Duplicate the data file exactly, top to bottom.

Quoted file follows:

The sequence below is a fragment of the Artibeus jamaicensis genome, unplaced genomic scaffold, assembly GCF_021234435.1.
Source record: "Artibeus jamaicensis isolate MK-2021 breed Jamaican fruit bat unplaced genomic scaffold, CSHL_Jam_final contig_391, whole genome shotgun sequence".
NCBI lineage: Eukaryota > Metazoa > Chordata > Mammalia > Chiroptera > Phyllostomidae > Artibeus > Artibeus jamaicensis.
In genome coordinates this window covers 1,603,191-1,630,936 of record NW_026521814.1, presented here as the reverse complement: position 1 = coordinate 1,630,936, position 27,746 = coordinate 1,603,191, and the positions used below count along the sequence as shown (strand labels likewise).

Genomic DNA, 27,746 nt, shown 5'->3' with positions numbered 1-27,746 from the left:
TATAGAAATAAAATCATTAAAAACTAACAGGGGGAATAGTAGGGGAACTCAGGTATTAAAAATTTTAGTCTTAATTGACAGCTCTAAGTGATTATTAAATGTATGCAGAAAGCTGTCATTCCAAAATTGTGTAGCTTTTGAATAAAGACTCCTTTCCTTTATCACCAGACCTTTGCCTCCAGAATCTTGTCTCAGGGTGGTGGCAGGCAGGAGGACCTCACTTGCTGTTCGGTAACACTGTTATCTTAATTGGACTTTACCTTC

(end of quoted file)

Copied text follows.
The sequence below is a fragment of the Artibeus jamaicensis genome, unplaced genomic scaffold, assembly GCF_021234435.1.
Source record: "Artibeus jamaicensis isolate MK-2021 breed Jamaican fruit bat unplaced genomic scaffold, CSHL_Jam_final contig_391, whole genome shotgun sequence".
NCBI lineage: Eukaryota > Metazoa > Chordata > Mammalia > Chiroptera > Phyllostomidae > Artibeus > Artibeus jamaicensis.
In genome coordinates this window covers 1,603,191-1,630,936 of record NW_026521814.1, presented here as the reverse complement: position 1 = coordinate 1,630,936, position 27,746 = coordinate 1,603,191, and the positions used below count along the sequence as shown (strand labels likewise).

Genomic DNA, 27,746 nt, shown 5'->3' with positions numbered 1-27,746 from the left:
TATAGAAATAAAATCATTAAAAACTAACAGGGGGAATAGTAGGGGAACTCAGGTATTAAAAATTTTAGTCTTAATTGACAGCTCTAAGTGATTATTAAATGTATGCAGAAAGCTGTCATTCCAAAATTGTGTAGCTTTTGAATAAAGACTCCTTTCCTTTATCACCAGACCTTTGCCTCCAGAATCTTGTCTCAGGGTGGTGGCAGGCAGGAGGACCTCACTTGCTGTTCGGTAACACTGTTATCTTAATTGGACTTTACCTTC